What might your past self say about your commitment to go to the gym thrice a week that fell to the wayside faster than a politicians promises post-election? Would the fresh-faced 20-year-old former you be proud of the work-life balance you maintain? Would they be empathetic to the dreams you’ve given up on? Would they accept the excuses you’ve told yourself in the present?

Only you will know that. But sometimes looking back is as important as looking forward - think not only about the lessons you’ve learned, but remember your love, your hope, and your motivation. Consider how your moral compass has shifted, and how your character has developed to match your circumstances.

We should keep on nodding terms with the people we used to be - even if only to think “bloody hell, wasn’t I a roguish little scoundrel”.

Two men walking on the street in Nice: A photo by David Elikwu
Photo: by David Elikwu, in Nice

Reading list

Books I’ve read/seen/will impulsively buy and add to my “to read” shelf on Goodreads:

  1. A Wild Sheep Chase by Haruki Murakami - seen (and impulsively bought). I saw a lady on the train wholly absorbed in this book. I googled the synopsis and bought it immediately.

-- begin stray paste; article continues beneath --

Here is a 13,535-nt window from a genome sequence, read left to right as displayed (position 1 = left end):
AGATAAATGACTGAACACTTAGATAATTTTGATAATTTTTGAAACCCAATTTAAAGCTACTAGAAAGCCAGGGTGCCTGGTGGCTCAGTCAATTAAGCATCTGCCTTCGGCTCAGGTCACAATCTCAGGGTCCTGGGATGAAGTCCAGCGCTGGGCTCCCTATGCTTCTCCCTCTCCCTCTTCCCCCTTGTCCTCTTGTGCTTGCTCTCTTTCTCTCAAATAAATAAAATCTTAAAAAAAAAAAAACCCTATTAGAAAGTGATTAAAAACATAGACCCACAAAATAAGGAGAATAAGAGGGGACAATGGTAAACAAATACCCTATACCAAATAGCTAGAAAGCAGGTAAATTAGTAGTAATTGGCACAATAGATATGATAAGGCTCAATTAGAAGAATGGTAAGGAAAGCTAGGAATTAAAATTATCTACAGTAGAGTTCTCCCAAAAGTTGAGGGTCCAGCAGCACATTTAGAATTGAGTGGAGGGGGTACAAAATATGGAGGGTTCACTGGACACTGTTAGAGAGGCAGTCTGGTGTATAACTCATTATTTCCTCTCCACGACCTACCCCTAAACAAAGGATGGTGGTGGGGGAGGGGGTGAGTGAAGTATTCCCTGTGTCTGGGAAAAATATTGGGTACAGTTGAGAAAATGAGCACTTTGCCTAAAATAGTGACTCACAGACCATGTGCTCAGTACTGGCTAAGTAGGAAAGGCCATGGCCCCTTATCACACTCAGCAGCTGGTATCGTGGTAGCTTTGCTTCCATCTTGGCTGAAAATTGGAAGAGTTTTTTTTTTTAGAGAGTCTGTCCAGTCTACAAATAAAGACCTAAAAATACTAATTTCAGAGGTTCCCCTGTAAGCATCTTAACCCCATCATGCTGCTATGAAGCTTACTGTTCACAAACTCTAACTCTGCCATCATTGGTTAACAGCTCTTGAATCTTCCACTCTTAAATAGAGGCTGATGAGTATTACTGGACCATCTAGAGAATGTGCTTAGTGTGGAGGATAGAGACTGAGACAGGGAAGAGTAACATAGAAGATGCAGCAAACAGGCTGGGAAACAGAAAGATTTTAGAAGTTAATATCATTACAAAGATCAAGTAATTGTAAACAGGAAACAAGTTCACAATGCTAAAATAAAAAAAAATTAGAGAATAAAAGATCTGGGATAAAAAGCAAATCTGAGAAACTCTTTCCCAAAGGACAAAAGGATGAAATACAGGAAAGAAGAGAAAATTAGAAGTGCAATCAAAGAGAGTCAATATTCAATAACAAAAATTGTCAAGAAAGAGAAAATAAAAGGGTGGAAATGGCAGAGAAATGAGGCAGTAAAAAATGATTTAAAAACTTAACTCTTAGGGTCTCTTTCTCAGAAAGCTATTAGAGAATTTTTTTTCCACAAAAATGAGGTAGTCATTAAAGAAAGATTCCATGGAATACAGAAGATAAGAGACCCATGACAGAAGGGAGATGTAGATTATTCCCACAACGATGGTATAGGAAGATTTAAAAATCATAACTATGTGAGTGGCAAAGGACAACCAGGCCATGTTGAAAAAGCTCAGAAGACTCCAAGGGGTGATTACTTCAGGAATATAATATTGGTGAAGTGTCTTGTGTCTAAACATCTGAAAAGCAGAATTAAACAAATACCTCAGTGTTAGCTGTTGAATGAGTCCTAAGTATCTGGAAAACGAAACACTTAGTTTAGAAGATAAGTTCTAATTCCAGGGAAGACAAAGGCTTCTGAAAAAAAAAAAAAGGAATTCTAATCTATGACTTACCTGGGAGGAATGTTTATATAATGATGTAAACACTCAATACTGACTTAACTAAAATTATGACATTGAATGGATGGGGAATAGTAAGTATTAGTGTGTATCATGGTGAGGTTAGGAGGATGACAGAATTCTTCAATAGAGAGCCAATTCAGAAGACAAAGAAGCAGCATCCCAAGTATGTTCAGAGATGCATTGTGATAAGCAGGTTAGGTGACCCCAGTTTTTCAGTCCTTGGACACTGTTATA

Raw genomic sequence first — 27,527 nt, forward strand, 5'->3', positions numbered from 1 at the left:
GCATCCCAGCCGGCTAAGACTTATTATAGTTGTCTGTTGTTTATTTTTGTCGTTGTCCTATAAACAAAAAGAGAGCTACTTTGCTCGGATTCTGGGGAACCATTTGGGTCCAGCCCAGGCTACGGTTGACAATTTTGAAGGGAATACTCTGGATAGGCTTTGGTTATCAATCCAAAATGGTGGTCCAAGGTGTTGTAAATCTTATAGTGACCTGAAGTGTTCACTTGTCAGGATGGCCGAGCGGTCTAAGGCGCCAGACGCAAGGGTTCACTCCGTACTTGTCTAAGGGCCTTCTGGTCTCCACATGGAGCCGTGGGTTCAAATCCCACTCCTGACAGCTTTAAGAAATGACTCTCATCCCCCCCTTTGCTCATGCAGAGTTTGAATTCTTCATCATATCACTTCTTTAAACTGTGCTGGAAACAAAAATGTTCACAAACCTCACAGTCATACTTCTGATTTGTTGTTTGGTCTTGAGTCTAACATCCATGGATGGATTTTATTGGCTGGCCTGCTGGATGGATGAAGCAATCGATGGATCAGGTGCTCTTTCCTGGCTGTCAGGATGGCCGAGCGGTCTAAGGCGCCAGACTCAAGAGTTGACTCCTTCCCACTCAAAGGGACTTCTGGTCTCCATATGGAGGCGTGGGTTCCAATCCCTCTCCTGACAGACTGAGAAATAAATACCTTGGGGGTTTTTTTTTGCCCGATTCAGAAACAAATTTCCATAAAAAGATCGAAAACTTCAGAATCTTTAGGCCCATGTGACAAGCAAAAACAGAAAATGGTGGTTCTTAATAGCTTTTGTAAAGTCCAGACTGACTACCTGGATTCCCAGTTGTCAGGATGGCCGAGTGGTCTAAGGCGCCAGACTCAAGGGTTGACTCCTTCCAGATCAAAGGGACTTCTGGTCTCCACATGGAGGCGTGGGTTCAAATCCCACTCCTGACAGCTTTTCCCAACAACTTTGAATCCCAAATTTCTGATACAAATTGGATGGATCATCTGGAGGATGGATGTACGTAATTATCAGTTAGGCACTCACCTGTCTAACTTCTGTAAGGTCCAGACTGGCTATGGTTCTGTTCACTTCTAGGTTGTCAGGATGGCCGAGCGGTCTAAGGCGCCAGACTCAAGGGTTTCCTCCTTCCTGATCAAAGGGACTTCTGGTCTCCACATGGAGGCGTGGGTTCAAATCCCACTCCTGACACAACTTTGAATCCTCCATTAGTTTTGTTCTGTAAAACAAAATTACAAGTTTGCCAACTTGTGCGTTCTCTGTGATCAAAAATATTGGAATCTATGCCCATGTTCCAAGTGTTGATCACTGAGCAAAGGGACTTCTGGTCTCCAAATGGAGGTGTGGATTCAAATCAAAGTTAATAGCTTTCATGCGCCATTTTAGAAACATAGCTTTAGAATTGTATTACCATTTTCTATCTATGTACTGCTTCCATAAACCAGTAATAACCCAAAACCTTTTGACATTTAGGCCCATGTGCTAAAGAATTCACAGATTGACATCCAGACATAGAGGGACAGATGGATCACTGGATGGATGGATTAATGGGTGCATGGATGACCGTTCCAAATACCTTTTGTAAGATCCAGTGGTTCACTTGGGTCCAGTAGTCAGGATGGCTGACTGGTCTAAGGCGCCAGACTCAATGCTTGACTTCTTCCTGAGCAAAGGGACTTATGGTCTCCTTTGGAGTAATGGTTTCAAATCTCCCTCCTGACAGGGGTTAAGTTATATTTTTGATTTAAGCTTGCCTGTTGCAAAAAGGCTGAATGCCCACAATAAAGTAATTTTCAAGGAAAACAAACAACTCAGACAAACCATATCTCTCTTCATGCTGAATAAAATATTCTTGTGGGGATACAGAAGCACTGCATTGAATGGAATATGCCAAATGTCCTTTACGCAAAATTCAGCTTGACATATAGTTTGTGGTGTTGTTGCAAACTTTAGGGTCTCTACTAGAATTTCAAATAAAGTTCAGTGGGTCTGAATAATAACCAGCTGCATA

2. Slouching Towards Bethlehem by Joan Didion - impulsively bought. It’s amazing.
  3. Freakonomics by Steven D. Levitt and Stephen J. Debner - read. A book everyone should own, recommended only by virtue of how often I now quote Mr Levitt, from this source and from others.

Things I’m loving

Films and shows:

  • A film about a dysfunctional middle-aged man played by Adam Sandler won’t initially sound like anything novel - but Uncut Gems is a gritty drama. It’s entertaining and Sandler is convincing, but to me, this is just another infinity gem in Lakeith Stanfield’s gauntlet of dynamic performances. That’s about it.
  • I’d initially marked The Good Place this as one of those “weird shows” to avoid, but after an evening marinating in good wine and equal company I took a chance on the recommendations from Teju and Dami, both newsletter readers. It’s hilarious and I’m sorry for doubting your judgement.

Apps: